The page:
2020, June 18: Crescent Moon, Venus, and Bright Outer Planets


2020, June 18: The crescent moon and brilliant Venus appear in the sky during twilight. The moon is 12° to the upper right of the Morning Star.

The crescent moon and Venus appear in the eastern sky, while Mars, Saturn, and Jupiter gleam in the southern sky before sunrise.

by Jeffrey L. Hunt

One day before their spectacular grouping, Venus and the crescent moon – 26.8 days past its New phase and only 8% illuminated – shines from the eastern sky about 35 minutes before sunrise.  The lunar crescent is about 12° to the upper right of the brilliant planet. While easy to locate, find a clear eastern horizon to see the bright morning planet.

Venus is on a rapid, steep climb into the morning sky.  It rises about 4 minutes earlier each day.

Through a binocular or small telescope, Venus shows a tiny crescent with about the same illumination as the moon

Tomorrow the moon is only 1.0° from the planet.  This is the closest grouping during this morning appearance of Venus.

For more about Venus as a morning star during 2020, read this article.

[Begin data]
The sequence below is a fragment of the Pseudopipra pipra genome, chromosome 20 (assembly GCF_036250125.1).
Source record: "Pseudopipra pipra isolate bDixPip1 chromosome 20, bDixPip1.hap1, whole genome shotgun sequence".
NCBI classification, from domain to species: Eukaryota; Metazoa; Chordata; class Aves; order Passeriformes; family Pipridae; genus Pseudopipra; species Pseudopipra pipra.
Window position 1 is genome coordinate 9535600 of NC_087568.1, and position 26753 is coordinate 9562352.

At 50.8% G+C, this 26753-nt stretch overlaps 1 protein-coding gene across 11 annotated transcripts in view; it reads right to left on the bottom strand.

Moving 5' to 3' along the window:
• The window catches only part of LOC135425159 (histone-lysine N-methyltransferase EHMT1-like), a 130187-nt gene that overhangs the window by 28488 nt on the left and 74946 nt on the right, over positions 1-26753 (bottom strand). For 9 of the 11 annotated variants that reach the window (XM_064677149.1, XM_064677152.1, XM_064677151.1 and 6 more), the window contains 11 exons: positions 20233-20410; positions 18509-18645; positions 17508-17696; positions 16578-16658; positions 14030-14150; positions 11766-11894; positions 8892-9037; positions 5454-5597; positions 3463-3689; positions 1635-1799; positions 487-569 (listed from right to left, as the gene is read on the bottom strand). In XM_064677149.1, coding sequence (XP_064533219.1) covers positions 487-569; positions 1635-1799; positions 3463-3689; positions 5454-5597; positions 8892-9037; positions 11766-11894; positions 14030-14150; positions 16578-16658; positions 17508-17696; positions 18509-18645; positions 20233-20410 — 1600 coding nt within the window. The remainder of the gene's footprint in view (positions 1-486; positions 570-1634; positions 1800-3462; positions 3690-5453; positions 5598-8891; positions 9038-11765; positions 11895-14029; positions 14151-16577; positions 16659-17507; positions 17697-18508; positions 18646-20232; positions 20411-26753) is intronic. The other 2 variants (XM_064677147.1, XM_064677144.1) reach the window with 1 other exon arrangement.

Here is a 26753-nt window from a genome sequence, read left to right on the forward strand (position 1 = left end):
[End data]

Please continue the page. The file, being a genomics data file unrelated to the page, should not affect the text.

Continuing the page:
On July 19, the five-naked eye planets (Mercury – Saturn) appear in the sky with the crescent moon.

2020, June 18: The three Bright Outer Planets – Mars, Saturn, and Jupiter – appear in the southern sky. Jupiter is 5.4° to the lower right of Saturn. Mars is farther east, over 58° from Jupiter.

Earlier this morning – an hour before sunrise – and farther westward, Mars, Saturn, and Jupiter are in the southern sky.  Bright Jupiter is about one-third of the way up in the sky in the south-southwest.  Dimmer Saturn is 5.4° to the Giant Planet’s upper left.

Jupiter and Saturn are retrograding as Earth is nearing the planets.  On July 14, Earth passes between Jupiter and the sun (opposition).  Earth passes between Saturn and the sun six days later.  When near opposition, the planets seem to move westward compared to the starry background.  The planets retrograde and separate in the sky.  After they reverse their direction and move eastward again, Jupiter closes in and passes Saturn in a spectacular Great Conjunction during the early evening hours of December 21, 2020.

Such events occur every 19.6 years, about once every generation. This conjunction is the closest of the two planets since 1623.

Mars is marching eastward compared to the stars.  The planet is in the southeast, over 58° to the upper left of Jupiter.  The gap continues to open with Jupiter.  Mars is at opposition on October 13, 2020.

When a planet is at opposition, it rises at sunset, appears in the south during the midnight hours and sets in the west at sunrise.

Follow the planets in the sky during June.

Categories: Astronomy, Sky Watching

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